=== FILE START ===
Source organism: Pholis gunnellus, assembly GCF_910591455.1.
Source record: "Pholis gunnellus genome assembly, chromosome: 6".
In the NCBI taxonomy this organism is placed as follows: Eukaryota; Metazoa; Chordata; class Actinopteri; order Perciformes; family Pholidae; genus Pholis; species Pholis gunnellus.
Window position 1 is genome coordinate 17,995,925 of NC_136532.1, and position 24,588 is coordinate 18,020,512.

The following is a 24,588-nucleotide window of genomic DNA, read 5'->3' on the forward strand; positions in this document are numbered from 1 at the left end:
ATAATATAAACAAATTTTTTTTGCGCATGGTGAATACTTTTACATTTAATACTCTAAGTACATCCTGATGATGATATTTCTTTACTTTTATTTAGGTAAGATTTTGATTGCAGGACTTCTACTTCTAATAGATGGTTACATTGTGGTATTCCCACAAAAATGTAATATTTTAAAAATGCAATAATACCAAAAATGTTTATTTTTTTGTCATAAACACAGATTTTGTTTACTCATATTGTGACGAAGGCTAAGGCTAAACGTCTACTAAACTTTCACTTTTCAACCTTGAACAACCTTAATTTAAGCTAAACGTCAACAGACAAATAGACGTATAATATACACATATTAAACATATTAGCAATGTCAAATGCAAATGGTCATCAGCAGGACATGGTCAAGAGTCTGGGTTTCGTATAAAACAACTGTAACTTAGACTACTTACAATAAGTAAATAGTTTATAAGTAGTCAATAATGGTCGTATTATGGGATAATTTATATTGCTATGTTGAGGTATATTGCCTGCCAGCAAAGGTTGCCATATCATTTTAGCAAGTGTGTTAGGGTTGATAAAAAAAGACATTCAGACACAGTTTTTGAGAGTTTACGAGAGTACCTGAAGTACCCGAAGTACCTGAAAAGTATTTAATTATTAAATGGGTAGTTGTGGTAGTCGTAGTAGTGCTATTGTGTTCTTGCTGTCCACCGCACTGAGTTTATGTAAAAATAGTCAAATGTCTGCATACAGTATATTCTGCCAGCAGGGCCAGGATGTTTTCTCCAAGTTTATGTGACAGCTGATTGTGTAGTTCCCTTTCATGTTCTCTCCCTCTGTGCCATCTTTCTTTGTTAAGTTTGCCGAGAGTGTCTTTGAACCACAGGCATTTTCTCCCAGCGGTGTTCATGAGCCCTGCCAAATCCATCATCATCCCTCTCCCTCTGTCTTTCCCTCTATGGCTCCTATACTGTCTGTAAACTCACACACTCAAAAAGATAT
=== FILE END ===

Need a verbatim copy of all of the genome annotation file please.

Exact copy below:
Source organism: Pholis gunnellus, assembly GCF_910591455.1.
Source record: "Pholis gunnellus genome assembly, chromosome: 6".
In the NCBI taxonomy this organism is placed as follows: Eukaryota; Metazoa; Chordata; class Actinopteri; order Perciformes; family Pholidae; genus Pholis; species Pholis gunnellus.
Window position 1 is genome coordinate 17,995,925 of NC_136532.1, and position 24,588 is coordinate 18,020,512.

The following is a 24,588-nucleotide window of genomic DNA, read 5'->3' on the forward strand; positions in this document are numbered from 1 at the left end:
ATAATATAAACAAATTTTTTTTGCGCATGGTGAATACTTTTACATTTAATACTCTAAGTACATCCTGATGATGATATTTCTTTACTTTTATTTAGGTAAGATTTTGATTGCAGGACTTCTACTTCTAATAGATGGTTACATTGTGGTATTCCCACAAAAATGTAATATTTTAAAAATGCAATAATACCAAAAATGTTTATTTTTTTGTCATAAACACAGATTTTGTTTACTCATATTGTGACGAAGGCTAAGGCTAAACGTCTACTAAACTTTCACTTTTCAACCTTGAACAACCTTAATTTAAGCTAAACGTCAACAGACAAATAGACGTATAATATACACATATTAAACATATTAGCAATGTCAAATGCAAATGGTCATCAGCAGGACATGGTCAAGAGTCTGGGTTTCGTATAAAACAACTGTAACTTAGACTACTTACAATAAGTAAATAGTTTATAAGTAGTCAATAATGGTCGTATTATGGGATAATTTATATTGCTATGTTGAGGTATATTGCCTGCCAGCAAAGGTTGCCATATCATTTTAGCAAGTGTGTTAGGGTTGATAAAAAAAGACATTCAGACACAGTTTTTGAGAGTTTACGAGAGTACCTGAAGTACCCGAAGTACCTGAAAAGTATTTAATTATTAAATGGGTAGTTGTGGTAGTCGTAGTAGTGCTATTGTGTTCTTGCTGTCCACCGCACTGAGTTTATGTAAAAATAGTCAAATGTCTGCATACAGTATATTCTGCCAGCAGGGCCAGGATGTTTTCTCCAAGTTTATGTGACAGCTGATTGTGTAGTTCCCTTTCATGTTCTCTCCCTCTGTGCCATCTTTCTTTGTTAAGTTTGCCGAGAGTGTCTTTGAACCACAGGCATTTTCTCCCAGCGGTGTTCATGAGCCCTGCCAAATCCATCATCATCCCTCTCCCTCTGTCTTTCCCTCTATGGCTCCTATACTGTCTGTAAACTCACACACTCAAAAAGATAT